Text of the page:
Portrait of Phillada Sewell, mid 1920’s


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Literature: Llewellyn, Sacha, and Paul Liss. Portrait of an Artist. Liss Llewellyn, 2021, p.121.

Phillada and John Moody were first cousins. This is because:

John Moody always wanted to be a painter, but his early success as an actor on the West End stage led him into theatre and opera production, for which he is mainly remembered. He was very fond of his Aunt Margaret who had married the painter William Sewell. They had met at the Herkomer Art School in Bushey, Herts (Their archive is now at Bushey Museum and Art Gallery, including her miniatures and some of their paintings.)

 William was killed in action during the battle of Arras in 1917 and it was this event that John Moody went on to commemorate in two of his early works, the Soldier on the Wire and Portrait of Margaret Sewell. In the latter, John depicts his aunt still grieving ten years after William’s death.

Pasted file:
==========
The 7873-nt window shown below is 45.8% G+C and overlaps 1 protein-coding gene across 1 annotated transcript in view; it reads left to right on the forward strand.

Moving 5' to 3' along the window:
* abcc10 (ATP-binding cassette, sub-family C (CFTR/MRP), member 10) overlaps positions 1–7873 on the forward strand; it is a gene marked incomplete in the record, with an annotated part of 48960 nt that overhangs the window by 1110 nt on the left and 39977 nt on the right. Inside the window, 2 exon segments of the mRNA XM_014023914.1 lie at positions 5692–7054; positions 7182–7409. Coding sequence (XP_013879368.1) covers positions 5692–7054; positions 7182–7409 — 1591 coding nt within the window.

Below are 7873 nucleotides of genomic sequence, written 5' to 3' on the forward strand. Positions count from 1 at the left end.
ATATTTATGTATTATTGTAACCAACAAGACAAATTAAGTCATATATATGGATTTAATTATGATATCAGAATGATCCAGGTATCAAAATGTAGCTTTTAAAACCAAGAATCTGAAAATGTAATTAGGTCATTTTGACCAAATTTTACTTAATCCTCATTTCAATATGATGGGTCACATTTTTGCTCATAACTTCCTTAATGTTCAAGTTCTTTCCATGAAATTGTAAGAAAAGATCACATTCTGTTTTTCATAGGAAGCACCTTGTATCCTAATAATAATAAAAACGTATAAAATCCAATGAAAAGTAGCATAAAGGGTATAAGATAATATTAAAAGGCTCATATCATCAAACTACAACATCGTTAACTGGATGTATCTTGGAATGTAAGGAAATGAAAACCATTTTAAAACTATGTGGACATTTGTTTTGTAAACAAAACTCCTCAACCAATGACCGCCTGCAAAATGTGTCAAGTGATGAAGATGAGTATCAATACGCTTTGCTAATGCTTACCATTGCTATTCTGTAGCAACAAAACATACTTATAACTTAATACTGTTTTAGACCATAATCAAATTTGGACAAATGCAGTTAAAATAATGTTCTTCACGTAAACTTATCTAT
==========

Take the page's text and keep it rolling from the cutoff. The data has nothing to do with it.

Phillada was seven when her father was killed. The bond she formed with her mother Margaret as a result of William’s death was unbreakable. She trained first as a singer at the Webber Douglas School of Singing and Drama (John Moody and his future wife Nell Burra were also there) before moving into repertory theatre where she learned her trade as an actor. She appeared in numerous stage, TV and big screen productions.

Margaret Ley, a talented miniaturist, and William Sewell, a talented artist and book illustrator, first met when students at Herkomer’s Art School. In this poignant portrait of 1927, John Moody expresses the grief felt by Margaret on the tenth anniversary of her husband William’s death – he died in 1917, aged 41, at the battle of Arras. 

We are grateful to Richard Thompson for assistance.

Additional information

Dimensions 24 × 29.5 cm